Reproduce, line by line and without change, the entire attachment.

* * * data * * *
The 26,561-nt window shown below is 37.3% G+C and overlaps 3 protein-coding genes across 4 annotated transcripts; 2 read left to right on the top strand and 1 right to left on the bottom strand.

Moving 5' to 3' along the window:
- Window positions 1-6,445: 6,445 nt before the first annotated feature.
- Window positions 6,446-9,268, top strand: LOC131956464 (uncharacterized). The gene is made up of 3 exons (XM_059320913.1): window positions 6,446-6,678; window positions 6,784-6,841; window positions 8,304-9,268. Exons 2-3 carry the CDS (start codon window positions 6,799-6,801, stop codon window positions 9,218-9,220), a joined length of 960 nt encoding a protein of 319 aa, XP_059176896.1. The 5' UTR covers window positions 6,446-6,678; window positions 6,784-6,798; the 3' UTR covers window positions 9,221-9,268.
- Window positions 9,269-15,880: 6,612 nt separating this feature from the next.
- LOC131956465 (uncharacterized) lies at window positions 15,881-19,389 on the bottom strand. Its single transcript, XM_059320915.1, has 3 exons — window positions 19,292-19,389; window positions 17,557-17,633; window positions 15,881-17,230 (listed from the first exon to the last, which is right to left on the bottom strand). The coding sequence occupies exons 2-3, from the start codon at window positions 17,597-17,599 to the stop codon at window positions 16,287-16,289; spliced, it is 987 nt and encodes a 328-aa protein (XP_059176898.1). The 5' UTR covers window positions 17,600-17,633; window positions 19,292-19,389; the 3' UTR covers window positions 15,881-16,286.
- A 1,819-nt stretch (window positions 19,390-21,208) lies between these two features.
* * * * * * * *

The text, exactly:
The 26,561-nt window shown below is 37.3% G+C and overlaps 3 protein-coding genes across 4 annotated transcripts; 2 read left to right on the top strand and 1 right to left on the bottom strand.

Moving 5' to 3' along the window:
- Window positions 1-6,445: 6,445 nt before the first annotated feature.
- Window positions 6,446-9,268, top strand: LOC131956464 (uncharacterized). The gene is made up of 3 exons (XM_059320913.1): window positions 6,446-6,678; window positions 6,784-6,841; window positions 8,304-9,268. Exons 2-3 carry the CDS (start codon window positions 6,799-6,801, stop codon window positions 9,218-9,220), a joined length of 960 nt encoding a protein of 319 aa, XP_059176896.1. The 5' UTR covers window positions 6,446-6,678; window positions 6,784-6,798; the 3' UTR covers window positions 9,221-9,268.
- Window positions 9,269-15,880: 6,612 nt separating this feature from the next.
- LOC131956465 (uncharacterized) lies at window positions 15,881-19,389 on the bottom strand. Its single transcript, XM_059320915.1, has 3 exons — window positions 19,292-19,389; window positions 17,557-17,633; window positions 15,881-17,230 (listed from the first exon to the last, which is right to left on the bottom strand). The coding sequence occupies exons 2-3, from the start codon at window positions 17,597-17,599 to the stop codon at window positions 16,287-16,289; spliced, it is 987 nt and encodes a 328-aa protein (XP_059176898.1). The 5' UTR covers window positions 17,600-17,633; window positions 19,292-19,389; the 3' UTR covers window positions 15,881-16,286.
- A 1,819-nt stretch (window positions 19,390-21,208) lies between these two features.